Post African Futures collaborators discuss Afrofuturism, silicon savannah and the digital age

As the scarcely believable interconnectivity of humanity enabled by the Internet, smartphones and social media weaves itself ever tighter it is undeniable that, as a species, we are beginning to forge a collective imagination transcendent of trifles – like time, space or geography – that may have troubled in earlier ages.

The fundamental shift in human condition that this decimation of boundaries is enacting is only beginning to be realised, never mind understood. But there is one group who may have a jump on the rest of us in this regard – the artistic community. Always the first to explore the evolution of psyche and trace the vanishing points of where progress may lead, artists have a knack for defining the future in a language that can be understood in the present. And, sure enough, conversations in the art world are beginning to probe the messy intersection between humanity, creativity and modern technology.

Post African Futures is one of the many exhibitions stepping in to this sphere, but perhaps the only project that does so by attempting to define the role of digital art and technology in exploring Africa’s cultural relationship to new communications technologies. In the project’s final phase, PAF presented The After Life Of Mr. Gold: Episode 4, which featured musicians from Johannesburg and Nairobi – The Brother Moves On, Okmalumkoolkat and Just A Band collaborating under the pretext of a talk show staged in the after life.

The episode and four-part exhibition in general brought up enough talking points to fill a library of science fiction literature, as can be seen in This Is Africa’s interview with PAF collaborators, Just A Band. In the interview, the Nairobi act chat about the pros and cons of afrofuturism, the birth of the digital age and how the emerging generation of African artists are responding to revolutions in tech and the human condition.

Nairobi is being dubbed the silicon savannah of Africa. How are young artists from your area reimagining their present and future?

Dan Muli: I’d say music in Kenya started being reimagined in the 2000s, whereby artists started to do away with convention. A whole new genre was pioneered by Ogopa Djs, known as Kapuka, which raised the profile of Kenyan urban music. But in terms of future thinking, there currently is an emergent crop. Camp Mulla comes to mind. They are a new generation which is more openminded and much of their experimentation is lyrical rather than stylistic.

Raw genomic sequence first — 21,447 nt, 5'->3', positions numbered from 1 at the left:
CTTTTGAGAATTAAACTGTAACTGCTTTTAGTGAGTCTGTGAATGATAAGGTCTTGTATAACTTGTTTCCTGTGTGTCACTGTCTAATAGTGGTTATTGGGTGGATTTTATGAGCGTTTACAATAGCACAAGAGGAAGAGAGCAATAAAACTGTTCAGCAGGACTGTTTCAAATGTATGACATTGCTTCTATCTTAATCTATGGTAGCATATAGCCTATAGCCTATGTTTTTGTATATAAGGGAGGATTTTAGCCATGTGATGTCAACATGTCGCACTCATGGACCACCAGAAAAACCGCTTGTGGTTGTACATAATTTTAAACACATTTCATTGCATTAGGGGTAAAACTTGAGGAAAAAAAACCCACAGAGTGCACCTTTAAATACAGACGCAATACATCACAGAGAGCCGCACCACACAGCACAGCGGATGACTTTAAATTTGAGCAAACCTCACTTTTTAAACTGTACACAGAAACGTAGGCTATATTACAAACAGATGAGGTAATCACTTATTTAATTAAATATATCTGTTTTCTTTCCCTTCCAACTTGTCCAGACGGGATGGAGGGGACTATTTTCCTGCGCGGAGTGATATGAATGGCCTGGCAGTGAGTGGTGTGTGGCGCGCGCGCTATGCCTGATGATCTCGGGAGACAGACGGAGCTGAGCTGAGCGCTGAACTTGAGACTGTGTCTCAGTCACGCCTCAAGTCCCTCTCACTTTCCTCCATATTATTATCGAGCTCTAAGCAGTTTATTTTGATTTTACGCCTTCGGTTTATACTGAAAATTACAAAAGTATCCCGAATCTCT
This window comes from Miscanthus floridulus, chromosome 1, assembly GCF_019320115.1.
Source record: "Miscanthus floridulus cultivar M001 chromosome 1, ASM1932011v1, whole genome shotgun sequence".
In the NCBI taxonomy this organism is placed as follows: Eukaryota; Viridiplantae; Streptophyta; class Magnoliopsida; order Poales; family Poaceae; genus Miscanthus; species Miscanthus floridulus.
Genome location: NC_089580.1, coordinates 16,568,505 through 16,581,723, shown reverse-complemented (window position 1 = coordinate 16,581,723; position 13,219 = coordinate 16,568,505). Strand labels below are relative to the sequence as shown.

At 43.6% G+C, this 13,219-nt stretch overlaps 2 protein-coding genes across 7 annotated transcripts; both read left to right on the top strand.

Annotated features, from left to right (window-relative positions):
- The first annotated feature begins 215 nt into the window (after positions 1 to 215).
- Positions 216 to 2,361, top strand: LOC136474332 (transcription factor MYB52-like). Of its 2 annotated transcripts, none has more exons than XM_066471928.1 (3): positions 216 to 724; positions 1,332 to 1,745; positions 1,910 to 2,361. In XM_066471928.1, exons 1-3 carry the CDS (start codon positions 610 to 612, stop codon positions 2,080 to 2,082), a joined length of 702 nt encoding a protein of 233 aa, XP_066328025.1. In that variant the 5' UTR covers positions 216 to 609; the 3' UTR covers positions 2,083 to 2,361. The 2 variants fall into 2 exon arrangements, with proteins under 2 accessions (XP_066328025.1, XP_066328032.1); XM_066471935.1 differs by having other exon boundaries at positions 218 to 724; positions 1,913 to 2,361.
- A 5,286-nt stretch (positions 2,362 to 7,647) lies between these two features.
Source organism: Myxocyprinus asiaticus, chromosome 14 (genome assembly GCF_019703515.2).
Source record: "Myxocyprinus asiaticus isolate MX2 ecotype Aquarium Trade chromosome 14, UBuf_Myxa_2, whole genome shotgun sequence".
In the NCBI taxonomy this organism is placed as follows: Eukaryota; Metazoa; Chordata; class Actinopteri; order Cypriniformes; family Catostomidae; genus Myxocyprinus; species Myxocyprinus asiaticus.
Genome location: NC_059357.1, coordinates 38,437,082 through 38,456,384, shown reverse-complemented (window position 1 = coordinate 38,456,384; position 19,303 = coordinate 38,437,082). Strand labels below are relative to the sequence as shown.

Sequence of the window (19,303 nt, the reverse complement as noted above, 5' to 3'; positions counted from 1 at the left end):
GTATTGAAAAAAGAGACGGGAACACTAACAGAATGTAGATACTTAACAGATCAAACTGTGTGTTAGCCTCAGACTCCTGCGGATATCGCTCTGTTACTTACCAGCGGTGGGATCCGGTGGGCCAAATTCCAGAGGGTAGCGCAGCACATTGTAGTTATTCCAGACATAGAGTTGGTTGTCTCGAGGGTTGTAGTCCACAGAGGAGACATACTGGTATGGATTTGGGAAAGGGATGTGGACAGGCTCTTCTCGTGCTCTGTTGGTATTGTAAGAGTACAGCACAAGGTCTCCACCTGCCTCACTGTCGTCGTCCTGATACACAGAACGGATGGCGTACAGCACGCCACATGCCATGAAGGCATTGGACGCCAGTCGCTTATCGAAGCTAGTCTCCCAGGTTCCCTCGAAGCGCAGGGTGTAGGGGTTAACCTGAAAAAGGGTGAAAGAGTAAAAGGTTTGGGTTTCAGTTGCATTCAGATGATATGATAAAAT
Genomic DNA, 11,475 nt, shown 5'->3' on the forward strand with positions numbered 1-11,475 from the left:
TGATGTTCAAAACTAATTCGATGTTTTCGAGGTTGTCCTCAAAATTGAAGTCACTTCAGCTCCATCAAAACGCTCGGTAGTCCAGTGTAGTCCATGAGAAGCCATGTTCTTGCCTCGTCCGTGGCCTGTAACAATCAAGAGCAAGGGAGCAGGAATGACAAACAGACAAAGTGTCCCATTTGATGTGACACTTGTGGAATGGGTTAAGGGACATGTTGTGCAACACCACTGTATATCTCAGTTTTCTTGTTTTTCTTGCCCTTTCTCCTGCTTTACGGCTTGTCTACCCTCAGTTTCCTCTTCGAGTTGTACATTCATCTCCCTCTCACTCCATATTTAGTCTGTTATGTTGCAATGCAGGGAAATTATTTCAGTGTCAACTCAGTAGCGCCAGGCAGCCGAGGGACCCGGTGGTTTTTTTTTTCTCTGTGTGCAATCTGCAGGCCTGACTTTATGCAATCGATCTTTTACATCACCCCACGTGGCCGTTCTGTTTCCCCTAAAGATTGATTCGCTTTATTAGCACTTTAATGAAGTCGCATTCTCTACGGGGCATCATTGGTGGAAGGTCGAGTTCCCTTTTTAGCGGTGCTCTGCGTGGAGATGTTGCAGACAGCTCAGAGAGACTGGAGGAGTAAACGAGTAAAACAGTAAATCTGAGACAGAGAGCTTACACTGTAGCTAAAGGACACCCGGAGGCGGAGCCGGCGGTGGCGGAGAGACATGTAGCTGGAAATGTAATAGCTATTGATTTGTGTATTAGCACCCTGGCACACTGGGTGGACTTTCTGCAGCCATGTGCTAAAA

Blinky Bill: Even more interesting is that these kids are shunning the obsession with politics; you’ll find them either making Emo music or party sounds. Their storytelling is more introspective and has less to do with, say, the president.

Thoughts on the debate around the use of the term ‘Afrofuturism’?

Dan Muli : I can see where the thinking around Afrofuturism is coming from. I mean, if, say, you are an African kid who grew up in the 80s and saw sci-fi cartoons on TV, you would be sold into the idea since the African stories you consumed did not necessarily have the aesthetics as seen in the cartoons. So it becomes enticing to have a guy playing a traditional Kenyan instrument while hovering above Mars. It completely makes sense, so why not?

Blinky Bill: Of all the classes that African things have been put under, I find the Afrofuturism movement to be the most interesting as a package. I mean if someone was to give me the choice to be either in a ‘world music’ or ‘afrofuturism’ box, I would choose afrofuturism. Look, I don’t necessarily identify or shun afrofuturism, I just find it interesting as a package.

Mbithi Masya: Afrofuturism is a legitimate classification, but we have to agree that it has received a lot of bullshit hype over the years. As much as it may be a classification where people can easily access it, it also separates. It has become a way of keeping stuff from the rest. I think it drives a wedge and keeps Afro conversations from the mainstream. The world is connected and futurism is just that… futurism as opposed to afrofuturism. Why should sci-fi be allotted to afrofuturism when Africa is involved?

Check out the full interview here.

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